Whether biological, adopted, married into or honorary, family is family. And no one knows this better than US star, Alicia Keys.
The Fallin' singer is married to fellow musician Swizz Beatz (whose real name is Kasseem Dean) and the couple have two sons, Egypt and Genesis.
Alicia is also stepmother to Swizz's three children from previous relationships; sons Prince Nasir and Kasseem Jr., and daughter, Nicole.
No doubt inspired by her unique family reality, Alicia released a sweet single back in 2016 titled Blended Family (What You Do For Love), featuring heartwarming images of families of all types, including her own.
Still, blended families are not immune to problems, and as the much-loved singer recently learned; navigating the sometimes intricate dynamics of a blended family comes with its own set of challenges.
According to the mother of one of Alicia's stepchildren, Jahna Sebastian, the singer's attempts to be the cool stepmom have not been well received.
Posting a long read to her Instagram account, Jahna recently called out Alicia for allegedly gifting her 11-year-old daughter, Nicole, with a mobile phone over the December holidays, despite having shared her feelings about keeping her preteen away from social media.
The UK-based Jahna added that Alicia had violated both US and UK laws by signing a mobile contract on behalf of her minor daughter.
And although Jahna had not specifically used Alicia's name in the post, when asked by a follower, Jahna confirmed she was referring to the US star.
For the purpose of length, we've included a shortened version of the post below:
"Nicole [has lived] in the UK with me her entire life, and I am the one raising her on a daily basis.
"The stepparent is not raising my child... This 'stepparent' got [a mobile phone] in the US that she controls for my daughter... without my consent.
"Mobile phone companies require the parent to sign contracts to obtain mobile phones for their children as there are multiple laws in place to protect the child's privacy.
"A stepparent... does not have any legal rights to give consent, sign paperwork or online agreements on behalf of the child and must consult the parent.
"Even schools require parental consent for the children to use computers during lessons. It has never been done in this case, nobody asked for my permission...
"Furthermore, this stepparent has violated my recent decision to temporarily restrict Nicole's access to some social media like TikTok for disciplinary purposes...
"As soon as Nicole travelled to the US, I found out that her TikTok account had been restored without my consent.
"I am very careful about social media as it can be both uplifting and mentally challenging for a child.
"I have succeeded in that for a long time, but then after the last trip, I received my child back who was obsessed with social media, likes, and followers..."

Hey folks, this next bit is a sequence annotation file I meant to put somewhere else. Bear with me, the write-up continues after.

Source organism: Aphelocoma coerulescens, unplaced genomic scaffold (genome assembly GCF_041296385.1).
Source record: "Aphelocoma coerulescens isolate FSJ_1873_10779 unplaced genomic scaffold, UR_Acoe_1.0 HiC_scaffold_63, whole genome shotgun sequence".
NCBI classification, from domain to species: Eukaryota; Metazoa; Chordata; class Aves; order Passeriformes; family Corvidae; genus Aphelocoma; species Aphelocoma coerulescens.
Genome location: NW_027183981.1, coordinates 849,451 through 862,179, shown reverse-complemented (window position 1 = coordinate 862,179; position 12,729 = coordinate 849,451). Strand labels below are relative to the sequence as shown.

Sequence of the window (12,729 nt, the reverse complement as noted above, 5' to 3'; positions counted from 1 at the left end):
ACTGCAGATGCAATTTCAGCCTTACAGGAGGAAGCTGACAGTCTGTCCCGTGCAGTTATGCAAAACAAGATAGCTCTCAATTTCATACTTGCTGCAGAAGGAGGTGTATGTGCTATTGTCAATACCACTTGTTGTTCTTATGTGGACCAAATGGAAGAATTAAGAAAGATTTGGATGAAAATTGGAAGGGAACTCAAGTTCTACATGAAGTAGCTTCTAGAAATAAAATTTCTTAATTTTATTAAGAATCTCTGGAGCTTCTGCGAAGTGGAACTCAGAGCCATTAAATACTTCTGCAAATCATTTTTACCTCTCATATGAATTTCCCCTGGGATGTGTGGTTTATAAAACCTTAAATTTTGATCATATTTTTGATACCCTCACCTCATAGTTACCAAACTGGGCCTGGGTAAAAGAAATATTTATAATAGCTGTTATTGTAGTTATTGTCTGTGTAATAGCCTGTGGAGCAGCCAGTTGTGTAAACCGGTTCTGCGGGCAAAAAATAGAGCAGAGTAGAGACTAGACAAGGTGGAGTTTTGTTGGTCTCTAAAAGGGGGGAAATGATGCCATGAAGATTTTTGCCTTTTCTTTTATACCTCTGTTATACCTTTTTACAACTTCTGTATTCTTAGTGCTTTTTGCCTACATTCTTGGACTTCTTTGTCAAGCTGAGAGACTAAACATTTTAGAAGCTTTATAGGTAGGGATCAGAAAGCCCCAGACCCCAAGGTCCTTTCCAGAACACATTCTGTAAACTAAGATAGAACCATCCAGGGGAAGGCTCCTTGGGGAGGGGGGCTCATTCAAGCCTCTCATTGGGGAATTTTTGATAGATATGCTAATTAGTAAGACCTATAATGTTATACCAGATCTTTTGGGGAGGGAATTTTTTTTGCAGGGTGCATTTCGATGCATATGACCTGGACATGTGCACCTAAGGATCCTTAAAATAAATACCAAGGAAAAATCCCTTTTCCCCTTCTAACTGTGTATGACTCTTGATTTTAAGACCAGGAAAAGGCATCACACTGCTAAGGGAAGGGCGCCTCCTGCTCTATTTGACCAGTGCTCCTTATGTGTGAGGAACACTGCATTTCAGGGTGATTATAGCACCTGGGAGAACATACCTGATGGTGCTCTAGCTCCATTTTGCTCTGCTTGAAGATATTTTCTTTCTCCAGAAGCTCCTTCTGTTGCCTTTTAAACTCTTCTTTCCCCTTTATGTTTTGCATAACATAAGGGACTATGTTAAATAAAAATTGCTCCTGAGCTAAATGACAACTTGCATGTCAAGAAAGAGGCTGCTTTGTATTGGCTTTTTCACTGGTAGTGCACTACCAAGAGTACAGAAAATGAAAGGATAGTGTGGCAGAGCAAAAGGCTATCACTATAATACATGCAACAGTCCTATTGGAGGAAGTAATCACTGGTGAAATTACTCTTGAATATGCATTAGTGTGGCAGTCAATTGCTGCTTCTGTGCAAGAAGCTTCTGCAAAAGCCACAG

Jahna has since been criticised for taking a private family matter online, and as we all know, there are always two sides to a story.
Writing in response to Jahna's post, Swizz Beatz commented that the phone was not gifted but loaned to his daughter so that she could communicate directly with her mom.
And while we hope the parties have resolved their family dilemma, it got us thinking about how this would play out in a South African context.
What are a stepparent's legal rights in SA?
Reaching out to local legal services provider, LAW FOR ALL, we asked: What are stepparents' legal rights when it comes to signing contracts or giving parental consent on behalf of their minor stepchildren in South Africa?
"As a stepparent you don't automatically have legal parental responsibility for your stepchild," Legal Professional at LAW FOR ALL Khanya Mgciza told Parent24, adding that a stepparent does not have the legal right to "authorise medical care, apply for passports, sign school forms, and so on."
And while a stepparent's role in their stepchildren's lives is not automatically recognised by the law, Mgciza says that it is possible for a stepparent to obtain parental rights and responsibilities by making an application to become a child's guardian.
In considering such applications, Mgciza advises, the court will always consider the best interests of the child in question, focusing on the following areas:
- the relationship between you (the stepparent), and your stepchild,
- the degree of commitment that you have shown towards your stepchild,
- the extent to which you have contributed towards the expenses of the birth and/or maintenance of your stepchild, and
- any other factor which should, in the opinion of the court, be taken into account.
Teamwork makes the dreamwork
Given that it is possible for a biological parent to oppose a stepparent's wish to take on a guardianship role, Mgciza strongly urges against using the court system as a means of settling disagreements between parental parties.
"This is due to the fact that once an application has been made final it may prove difficult to reverse."
Ultimately, Mgciza says, coming to some sort of agreement with regards to raising a child is the best remedy for avoiding troubling situations.
"One must bear in mind that the other parent can oppose such an application... it is advisable that parents and other parties involved should have an agreement when it comes to matters concerning the minor child so to avoid situations where it may seem that the stepparent is overstepping the boundaries."
What are some of the unique legal issues that have come from your family? Tell us your story.
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